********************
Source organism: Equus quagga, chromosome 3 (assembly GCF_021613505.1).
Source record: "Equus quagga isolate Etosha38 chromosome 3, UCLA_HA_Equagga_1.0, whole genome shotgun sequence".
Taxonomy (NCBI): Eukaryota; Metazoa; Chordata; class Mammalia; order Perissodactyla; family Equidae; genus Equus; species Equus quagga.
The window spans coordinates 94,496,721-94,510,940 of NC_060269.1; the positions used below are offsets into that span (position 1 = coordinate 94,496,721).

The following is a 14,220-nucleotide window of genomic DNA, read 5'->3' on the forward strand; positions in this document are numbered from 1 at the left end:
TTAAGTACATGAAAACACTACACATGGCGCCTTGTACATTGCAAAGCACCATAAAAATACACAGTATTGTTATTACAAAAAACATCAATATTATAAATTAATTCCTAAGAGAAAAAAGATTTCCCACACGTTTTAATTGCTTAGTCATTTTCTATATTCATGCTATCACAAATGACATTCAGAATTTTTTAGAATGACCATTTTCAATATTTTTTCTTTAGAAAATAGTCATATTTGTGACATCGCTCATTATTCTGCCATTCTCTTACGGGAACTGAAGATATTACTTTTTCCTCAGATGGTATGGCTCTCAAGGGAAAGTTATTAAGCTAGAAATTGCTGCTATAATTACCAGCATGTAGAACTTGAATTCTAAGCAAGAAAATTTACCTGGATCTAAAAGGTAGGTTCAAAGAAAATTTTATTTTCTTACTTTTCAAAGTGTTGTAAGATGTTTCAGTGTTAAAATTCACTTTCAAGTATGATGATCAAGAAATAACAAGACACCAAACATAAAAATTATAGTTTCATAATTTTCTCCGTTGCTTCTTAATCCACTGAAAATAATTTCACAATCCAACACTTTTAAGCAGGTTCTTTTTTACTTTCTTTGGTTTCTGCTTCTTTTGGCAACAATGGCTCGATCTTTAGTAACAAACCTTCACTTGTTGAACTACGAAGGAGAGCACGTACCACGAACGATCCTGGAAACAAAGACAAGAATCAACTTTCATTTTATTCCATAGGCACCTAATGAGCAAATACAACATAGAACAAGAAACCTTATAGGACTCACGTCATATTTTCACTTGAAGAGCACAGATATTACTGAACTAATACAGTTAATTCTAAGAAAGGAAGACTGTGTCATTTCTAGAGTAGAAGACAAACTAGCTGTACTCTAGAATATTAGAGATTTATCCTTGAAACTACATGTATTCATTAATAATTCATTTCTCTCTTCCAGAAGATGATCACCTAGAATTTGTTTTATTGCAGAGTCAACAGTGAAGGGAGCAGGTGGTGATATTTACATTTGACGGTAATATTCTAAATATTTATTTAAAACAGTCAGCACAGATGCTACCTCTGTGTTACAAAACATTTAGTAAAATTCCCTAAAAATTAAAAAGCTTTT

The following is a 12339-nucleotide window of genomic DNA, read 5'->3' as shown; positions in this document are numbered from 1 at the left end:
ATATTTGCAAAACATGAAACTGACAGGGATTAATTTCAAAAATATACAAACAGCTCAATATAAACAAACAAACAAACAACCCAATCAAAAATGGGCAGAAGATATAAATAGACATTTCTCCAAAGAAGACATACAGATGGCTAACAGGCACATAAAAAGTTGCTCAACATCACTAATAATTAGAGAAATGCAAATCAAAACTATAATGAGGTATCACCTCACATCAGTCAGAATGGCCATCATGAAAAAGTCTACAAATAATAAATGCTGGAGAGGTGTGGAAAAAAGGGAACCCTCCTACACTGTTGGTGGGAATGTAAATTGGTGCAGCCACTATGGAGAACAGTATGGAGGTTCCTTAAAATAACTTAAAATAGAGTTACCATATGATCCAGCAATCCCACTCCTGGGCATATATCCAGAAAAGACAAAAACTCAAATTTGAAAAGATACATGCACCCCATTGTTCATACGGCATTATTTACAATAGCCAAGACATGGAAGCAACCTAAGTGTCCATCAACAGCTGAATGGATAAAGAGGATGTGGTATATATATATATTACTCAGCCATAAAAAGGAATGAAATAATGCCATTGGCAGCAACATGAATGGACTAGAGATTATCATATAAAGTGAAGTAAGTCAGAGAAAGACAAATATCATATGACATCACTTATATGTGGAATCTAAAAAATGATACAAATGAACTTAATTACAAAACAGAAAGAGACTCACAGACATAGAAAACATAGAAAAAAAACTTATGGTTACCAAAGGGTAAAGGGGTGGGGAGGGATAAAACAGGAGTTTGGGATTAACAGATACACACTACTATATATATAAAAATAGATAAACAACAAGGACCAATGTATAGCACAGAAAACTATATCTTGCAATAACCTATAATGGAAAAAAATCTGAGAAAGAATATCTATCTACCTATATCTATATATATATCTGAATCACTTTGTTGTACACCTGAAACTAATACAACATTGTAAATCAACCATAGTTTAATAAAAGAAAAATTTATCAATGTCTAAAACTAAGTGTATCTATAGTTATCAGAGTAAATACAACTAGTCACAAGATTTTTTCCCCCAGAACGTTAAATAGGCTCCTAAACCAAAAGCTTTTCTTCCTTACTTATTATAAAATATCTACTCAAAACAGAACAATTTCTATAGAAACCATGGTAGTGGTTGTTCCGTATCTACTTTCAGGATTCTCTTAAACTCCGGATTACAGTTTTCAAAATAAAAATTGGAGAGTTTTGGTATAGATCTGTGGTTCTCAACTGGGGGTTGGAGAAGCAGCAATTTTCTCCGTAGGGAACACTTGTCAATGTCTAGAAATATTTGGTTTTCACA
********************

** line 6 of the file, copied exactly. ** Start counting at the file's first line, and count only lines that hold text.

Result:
TTAAGTACATGAAAACACTACACATGGCGCCTTGTACATTGCAAAGCACCATAAAAATACACAGTATTGTTATTACAAAAAACATCAATATTATAAATTAATTCCTAAGAGAAAAAAGATTTCCCACACGTTTTAATTGCTTAGTCATTTTCTATATTCATGCTATCACAAATGACATTCAGAATTTTTTAGAATGACCATTTTCAATATTTTTTCTTTAGAAAATAGTCATATTTGTGACATCGCTCATTATTCTGCCATTCTCTTACGGGAACTGAAGATATTACTTTTTCCTCAGATGGTATGGCTCTCAAGGGAAAGTTATTAAGCTAGAAATTGCTGCTATAATTACCAGCATGTAGAACTTGAATTCTAAGCAAGAAAATTTACCTGGATCTAAAAGGTAGGTTCAAAGAAAATTTTATTTTCTTACTTTTCAAAGTGTTGTAAGATGTTTCAGTGTTAAAATTCACTTTCAAGTATGATGATCAAGAAATAACAAGACACCAAACATAAAAATTATAGTTTCATAATTTTCTCCGTTGCTTCTTAATCCACTGAAAATAATTTCACAATCCAACACTTTTAAGCAGGTTCTTTTTTACTTTCTTTGGTTTCTGCTTCTTTTGGCAACAATGGCTCGATCTTTAGTAACAAACCTTCACTTGTTGAACTACGAAGGAGAGCACGTACCACGAACGATCCTGGAAACAAAGACAAGAATCAACTTTCATTTTATTCCATAGGCACCTAATGAGCAAATACAACATAGAACAAGAAACCTTATAGGACTCACGTCATATTTTCACTTGAAGAGCACAGATATTACTGAACTAATACAGTTAATTCTAAGAAAGGAAGACTGTGTCATTTCTAGAGTAGAAGACAAACTAGCTGTACTCTAGAATATTAGAGATTTATCCTTGAAACTACATGTATTCATTAATAATTCATTTCTCTCTTCCAGAAGATGATCACCTAGAATTTGTTTTATTGCAGAGTCAACAGTGAAGGGAGCAGGTGGTGATATTTACATTTGACGGTAATATTCTAAATATTTATTTAAAACAGTCAGCACAGATGCTACCTCTGTGTTACAAAACATTTAGTAAAATTCCCTAAAAATTAAAAAGCTTTT